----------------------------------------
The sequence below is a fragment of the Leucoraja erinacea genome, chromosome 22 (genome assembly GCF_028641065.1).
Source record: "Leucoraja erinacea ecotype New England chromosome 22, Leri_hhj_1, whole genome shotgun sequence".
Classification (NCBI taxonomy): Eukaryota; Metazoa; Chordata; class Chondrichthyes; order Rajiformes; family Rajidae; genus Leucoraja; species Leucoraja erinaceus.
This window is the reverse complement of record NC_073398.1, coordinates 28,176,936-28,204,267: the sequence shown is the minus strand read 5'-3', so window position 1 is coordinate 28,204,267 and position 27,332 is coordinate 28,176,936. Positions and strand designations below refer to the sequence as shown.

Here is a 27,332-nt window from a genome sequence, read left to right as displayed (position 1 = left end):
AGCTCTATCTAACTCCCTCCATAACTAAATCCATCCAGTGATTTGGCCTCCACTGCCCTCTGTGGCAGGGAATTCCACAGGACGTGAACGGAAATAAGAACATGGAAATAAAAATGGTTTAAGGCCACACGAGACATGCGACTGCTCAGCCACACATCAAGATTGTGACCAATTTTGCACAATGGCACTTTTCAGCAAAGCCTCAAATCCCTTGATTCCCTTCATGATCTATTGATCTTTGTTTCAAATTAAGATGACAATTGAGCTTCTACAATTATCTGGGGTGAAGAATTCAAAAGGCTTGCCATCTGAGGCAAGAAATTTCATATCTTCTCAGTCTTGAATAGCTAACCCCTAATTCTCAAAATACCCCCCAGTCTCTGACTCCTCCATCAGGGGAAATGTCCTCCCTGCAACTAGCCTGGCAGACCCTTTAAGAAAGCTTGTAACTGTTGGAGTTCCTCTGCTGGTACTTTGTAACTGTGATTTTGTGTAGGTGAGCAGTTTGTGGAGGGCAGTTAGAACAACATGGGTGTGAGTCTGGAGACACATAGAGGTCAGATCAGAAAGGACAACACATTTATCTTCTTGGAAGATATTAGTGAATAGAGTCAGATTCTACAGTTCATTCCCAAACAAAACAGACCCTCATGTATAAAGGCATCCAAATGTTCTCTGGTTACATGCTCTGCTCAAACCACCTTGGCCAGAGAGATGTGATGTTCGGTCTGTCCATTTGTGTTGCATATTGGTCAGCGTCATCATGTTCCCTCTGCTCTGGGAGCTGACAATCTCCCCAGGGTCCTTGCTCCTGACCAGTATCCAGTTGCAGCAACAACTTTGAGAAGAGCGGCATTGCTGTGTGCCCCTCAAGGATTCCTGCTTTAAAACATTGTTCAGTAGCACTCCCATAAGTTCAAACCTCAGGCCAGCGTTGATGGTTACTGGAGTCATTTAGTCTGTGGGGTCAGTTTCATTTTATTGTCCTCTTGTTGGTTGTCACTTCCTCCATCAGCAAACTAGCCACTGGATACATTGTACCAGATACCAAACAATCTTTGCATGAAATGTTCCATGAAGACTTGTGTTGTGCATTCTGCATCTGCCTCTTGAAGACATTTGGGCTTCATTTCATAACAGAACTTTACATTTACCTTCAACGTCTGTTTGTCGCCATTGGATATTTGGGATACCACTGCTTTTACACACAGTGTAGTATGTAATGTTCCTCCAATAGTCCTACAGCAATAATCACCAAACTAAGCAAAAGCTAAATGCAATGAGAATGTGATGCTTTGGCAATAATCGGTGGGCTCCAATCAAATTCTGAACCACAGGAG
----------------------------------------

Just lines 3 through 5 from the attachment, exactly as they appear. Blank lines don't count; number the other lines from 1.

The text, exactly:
Classification (NCBI taxonomy): Eukaryota; Metazoa; Chordata; class Chondrichthyes; order Rajiformes; family Rajidae; genus Leucoraja; species Leucoraja erinaceus.
This window is the reverse complement of record NC_073398.1, coordinates 28,176,936-28,204,267: the sequence shown is the minus strand read 5'-3', so window position 1 is coordinate 28,204,267 and position 27,332 is coordinate 28,176,936. Positions and strand designations below refer to the sequence as shown.

Here is a 27,332-nt window from a genome sequence, read left to right as displayed (position 1 = left end):